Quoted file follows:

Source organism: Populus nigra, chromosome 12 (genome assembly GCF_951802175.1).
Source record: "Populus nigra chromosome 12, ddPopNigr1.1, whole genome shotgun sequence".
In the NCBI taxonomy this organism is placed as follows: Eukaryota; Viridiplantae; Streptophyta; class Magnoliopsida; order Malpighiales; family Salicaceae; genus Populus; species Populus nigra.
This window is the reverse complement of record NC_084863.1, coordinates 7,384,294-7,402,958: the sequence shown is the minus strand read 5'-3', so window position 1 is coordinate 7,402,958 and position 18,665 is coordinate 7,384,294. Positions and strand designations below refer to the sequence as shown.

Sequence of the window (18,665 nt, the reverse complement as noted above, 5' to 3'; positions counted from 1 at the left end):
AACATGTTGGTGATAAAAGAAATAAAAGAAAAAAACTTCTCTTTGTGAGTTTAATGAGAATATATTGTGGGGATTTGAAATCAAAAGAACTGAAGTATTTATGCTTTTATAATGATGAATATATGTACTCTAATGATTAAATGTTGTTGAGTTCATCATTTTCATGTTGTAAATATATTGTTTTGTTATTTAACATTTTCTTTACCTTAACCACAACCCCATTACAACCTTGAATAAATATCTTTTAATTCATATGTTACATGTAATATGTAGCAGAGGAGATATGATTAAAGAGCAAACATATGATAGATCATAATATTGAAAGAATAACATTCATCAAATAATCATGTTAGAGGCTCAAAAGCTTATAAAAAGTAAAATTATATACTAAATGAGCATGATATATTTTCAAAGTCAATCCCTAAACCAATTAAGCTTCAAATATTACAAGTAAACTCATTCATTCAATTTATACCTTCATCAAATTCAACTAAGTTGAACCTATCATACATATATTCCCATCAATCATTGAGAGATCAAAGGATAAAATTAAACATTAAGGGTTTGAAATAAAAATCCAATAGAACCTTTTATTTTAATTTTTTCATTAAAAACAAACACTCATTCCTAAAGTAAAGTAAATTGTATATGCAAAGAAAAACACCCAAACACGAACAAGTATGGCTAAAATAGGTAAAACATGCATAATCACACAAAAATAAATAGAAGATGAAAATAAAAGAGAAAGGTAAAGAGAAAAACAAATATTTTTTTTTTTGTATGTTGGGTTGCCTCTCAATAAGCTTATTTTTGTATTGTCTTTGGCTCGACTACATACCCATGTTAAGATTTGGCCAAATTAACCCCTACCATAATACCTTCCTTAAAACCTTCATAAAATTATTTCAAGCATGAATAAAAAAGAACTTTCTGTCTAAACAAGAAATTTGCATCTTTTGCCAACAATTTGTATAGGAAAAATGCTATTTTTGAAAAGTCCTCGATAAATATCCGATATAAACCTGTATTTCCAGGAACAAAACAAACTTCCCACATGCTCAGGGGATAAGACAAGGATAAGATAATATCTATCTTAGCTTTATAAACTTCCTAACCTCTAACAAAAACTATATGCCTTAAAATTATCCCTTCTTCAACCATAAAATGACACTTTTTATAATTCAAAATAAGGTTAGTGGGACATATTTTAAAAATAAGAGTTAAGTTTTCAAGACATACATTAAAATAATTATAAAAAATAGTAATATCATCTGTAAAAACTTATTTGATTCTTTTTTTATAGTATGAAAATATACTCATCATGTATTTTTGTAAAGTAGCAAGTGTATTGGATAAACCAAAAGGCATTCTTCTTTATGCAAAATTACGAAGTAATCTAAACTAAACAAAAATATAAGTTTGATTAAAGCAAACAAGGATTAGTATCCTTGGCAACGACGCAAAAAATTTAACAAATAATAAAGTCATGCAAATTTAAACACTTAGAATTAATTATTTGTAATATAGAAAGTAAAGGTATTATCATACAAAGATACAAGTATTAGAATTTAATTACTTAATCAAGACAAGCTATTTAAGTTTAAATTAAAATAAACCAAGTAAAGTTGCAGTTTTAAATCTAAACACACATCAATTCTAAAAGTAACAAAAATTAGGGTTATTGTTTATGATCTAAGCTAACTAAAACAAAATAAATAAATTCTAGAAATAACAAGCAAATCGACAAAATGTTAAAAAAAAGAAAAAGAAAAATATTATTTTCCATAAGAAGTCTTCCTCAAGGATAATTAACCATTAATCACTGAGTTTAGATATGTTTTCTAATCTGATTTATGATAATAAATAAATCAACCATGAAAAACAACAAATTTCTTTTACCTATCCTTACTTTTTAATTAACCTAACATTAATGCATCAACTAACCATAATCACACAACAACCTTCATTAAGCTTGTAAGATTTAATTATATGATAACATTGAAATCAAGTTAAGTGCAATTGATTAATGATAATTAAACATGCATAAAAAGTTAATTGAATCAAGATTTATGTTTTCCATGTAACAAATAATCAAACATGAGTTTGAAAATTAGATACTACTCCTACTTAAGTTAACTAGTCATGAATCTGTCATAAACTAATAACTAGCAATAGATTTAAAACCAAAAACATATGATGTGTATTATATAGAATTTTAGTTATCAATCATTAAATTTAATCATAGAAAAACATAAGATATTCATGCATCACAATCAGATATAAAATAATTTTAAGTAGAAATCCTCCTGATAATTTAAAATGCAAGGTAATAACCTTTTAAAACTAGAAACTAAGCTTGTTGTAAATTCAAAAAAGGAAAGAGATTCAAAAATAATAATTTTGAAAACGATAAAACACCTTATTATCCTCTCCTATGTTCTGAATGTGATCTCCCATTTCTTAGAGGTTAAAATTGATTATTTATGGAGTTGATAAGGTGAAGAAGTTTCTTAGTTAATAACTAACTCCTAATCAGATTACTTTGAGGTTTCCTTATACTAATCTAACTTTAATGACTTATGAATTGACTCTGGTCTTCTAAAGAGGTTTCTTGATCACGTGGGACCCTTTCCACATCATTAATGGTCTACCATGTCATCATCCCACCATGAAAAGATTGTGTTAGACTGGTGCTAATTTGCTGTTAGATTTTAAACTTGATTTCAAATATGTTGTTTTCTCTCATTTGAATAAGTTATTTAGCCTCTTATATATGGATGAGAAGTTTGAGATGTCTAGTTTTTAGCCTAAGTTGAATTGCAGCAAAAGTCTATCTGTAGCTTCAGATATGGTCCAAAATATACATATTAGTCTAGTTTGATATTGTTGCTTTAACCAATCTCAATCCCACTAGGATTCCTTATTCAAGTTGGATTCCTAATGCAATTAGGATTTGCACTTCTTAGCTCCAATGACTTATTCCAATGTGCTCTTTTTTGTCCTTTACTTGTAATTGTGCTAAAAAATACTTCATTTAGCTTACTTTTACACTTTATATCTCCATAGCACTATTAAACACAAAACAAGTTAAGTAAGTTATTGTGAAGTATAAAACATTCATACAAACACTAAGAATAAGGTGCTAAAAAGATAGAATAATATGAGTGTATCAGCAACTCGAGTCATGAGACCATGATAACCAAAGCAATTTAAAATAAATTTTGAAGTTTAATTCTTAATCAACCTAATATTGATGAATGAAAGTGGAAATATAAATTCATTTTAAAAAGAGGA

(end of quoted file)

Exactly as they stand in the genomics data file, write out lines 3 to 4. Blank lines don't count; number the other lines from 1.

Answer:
In the NCBI taxonomy this organism is placed as follows: Eukaryota; Viridiplantae; Streptophyta; class Magnoliopsida; order Malpighiales; family Salicaceae; genus Populus; species Populus nigra.
This window is the reverse complement of record NC_084863.1, coordinates 7,384,294-7,402,958: the sequence shown is the minus strand read 5'-3', so window position 1 is coordinate 7,402,958 and position 18,665 is coordinate 7,384,294. Positions and strand designations below refer to the sequence as shown.